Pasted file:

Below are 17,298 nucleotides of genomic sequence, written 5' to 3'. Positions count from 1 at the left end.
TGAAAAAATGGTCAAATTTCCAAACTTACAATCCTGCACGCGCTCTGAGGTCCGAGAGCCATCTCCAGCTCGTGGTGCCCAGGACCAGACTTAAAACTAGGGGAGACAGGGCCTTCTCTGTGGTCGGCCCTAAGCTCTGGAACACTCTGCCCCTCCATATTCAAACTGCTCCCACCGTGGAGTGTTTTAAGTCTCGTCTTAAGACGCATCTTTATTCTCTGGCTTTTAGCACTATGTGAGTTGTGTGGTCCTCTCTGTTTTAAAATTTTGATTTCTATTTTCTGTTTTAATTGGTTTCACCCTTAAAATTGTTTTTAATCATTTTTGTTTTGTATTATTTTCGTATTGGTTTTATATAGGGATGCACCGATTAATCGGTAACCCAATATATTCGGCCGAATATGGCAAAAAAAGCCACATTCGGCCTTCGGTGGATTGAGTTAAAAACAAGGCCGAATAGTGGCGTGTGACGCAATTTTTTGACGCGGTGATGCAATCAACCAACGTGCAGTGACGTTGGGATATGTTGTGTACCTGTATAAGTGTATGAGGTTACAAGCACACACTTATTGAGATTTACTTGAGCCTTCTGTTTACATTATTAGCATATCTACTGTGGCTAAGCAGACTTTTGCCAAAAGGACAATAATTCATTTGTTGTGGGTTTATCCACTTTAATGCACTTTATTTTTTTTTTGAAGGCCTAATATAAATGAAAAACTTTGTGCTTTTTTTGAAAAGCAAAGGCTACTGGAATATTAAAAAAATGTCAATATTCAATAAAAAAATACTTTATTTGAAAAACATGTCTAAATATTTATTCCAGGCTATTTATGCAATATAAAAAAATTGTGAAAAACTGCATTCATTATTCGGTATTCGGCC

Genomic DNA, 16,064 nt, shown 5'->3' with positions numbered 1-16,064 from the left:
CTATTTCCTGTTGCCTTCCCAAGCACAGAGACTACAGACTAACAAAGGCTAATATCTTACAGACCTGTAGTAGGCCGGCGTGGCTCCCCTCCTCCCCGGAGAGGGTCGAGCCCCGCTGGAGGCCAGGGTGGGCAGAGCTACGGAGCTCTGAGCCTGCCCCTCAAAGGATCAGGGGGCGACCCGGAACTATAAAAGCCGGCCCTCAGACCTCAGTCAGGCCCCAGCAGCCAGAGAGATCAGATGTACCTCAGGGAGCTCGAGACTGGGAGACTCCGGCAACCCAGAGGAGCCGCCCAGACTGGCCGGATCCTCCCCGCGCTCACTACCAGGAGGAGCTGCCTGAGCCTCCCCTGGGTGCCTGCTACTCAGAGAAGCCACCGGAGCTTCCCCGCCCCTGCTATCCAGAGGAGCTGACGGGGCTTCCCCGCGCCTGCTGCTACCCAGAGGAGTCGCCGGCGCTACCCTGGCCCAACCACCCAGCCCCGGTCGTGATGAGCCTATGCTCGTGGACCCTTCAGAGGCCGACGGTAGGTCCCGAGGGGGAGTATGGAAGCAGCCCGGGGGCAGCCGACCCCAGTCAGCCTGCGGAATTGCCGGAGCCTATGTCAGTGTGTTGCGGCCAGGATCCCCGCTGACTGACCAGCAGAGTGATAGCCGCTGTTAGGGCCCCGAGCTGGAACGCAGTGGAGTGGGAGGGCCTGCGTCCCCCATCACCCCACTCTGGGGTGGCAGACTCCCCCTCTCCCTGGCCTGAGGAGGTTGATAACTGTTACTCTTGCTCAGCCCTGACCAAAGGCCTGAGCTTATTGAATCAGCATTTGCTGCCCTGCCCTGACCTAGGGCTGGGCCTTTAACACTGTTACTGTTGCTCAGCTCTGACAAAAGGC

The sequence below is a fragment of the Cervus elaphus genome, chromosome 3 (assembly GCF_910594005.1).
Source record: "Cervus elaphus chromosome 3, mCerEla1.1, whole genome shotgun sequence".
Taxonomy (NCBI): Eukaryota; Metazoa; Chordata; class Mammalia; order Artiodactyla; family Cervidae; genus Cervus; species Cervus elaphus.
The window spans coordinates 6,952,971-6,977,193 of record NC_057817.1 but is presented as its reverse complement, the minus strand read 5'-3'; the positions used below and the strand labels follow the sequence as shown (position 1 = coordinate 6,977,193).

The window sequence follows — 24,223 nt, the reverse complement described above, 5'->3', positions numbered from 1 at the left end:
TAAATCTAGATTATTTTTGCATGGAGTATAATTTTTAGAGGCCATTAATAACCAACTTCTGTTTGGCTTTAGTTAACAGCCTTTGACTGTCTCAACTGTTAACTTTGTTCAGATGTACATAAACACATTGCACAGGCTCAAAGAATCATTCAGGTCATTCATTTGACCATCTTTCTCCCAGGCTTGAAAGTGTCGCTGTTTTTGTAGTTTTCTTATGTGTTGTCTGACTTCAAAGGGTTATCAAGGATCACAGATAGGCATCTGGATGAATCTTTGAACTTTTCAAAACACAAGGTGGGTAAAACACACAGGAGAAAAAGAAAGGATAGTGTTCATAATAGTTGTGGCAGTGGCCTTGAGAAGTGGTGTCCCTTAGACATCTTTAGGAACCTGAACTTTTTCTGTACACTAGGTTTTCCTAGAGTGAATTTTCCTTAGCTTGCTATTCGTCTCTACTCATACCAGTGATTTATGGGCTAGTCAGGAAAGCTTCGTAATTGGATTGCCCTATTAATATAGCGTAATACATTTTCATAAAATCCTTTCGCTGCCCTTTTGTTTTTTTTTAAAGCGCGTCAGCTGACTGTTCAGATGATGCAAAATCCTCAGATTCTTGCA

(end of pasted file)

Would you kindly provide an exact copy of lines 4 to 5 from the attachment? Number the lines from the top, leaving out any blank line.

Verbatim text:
CTATTTCCTGTTGCCTTCCCAAGCACAGAGACTACAGACTAACAAAGGCTAATATCTTACAGACCTGTAGTAGGCCGGCGTGGCTCCCCTCCTCCCCGGAGAGGGTCGAGCCCCGCTGGAGGCCAGGGTGGGCAGAGCTACGGAGCTCTGAGCCTGCCCCTCAAAGGATCAGGGGGCGACCCGGAACTATAAAAGCCGGCCCTCAGACCTCAGTCAGGCCCCAGCAGCCAGAGAGATCAGATGTACCTCAGGGAGCTCGAGACTGGGAGACTCCGGCAACCCAGAGGAGCCGCCCAGACTGGCCGGATCCTCCCCGCGCTCACTACCAGGAGGAGCTGCCTGAGCCTCCCCTGGGTGCCTGCTACTCAGAGAAGCCACCGGAGCTTCCCCGCCCCTGCTATCCAGAGGAGCTGACGGGGCTTCCCCGCGCCTGCTGCTACCCAGAGGAGTCGCCGGCGCTACCCTGGCCCAACCACCCAGCCCCGGTCGTGATGAGCCTATGCTCGTGGACCCTTCAGAGGCCGACGGTAGGTCCCGAGGGGGAGTATGGAAGCAGCCCGGGGGCAGCCGACCCCAGTCAGCCTGCGGAATTGCCGGAGCCTATGTCAGTGTGTTGCGGCCAGGATCCCCGCTGACTGACCAGCAGAGTGATAGCCGCTGTTAGGGCCCCGAGCTGGAACGCAGTGGAGTGGGAGGGCCTGCGTCCCCCATCACCCCACTCTGGGGTGGCAGACTCCCCCTCTCCCTGGCCTGAGGAGGTTGATAACTGTTACTCTTGCTCAGCCCTGACCAAAGGCCTGAGCTTATTGAATCAGCATTTGCTGCCCTGCCCTGACCTAGGGCTGGGCCTTTAACACTGTTACTGTTGCTCAGCTCTGACAAAAGGC

The sequence below is a fragment of the Cervus elaphus genome, chromosome 3 (assembly GCF_910594005.1).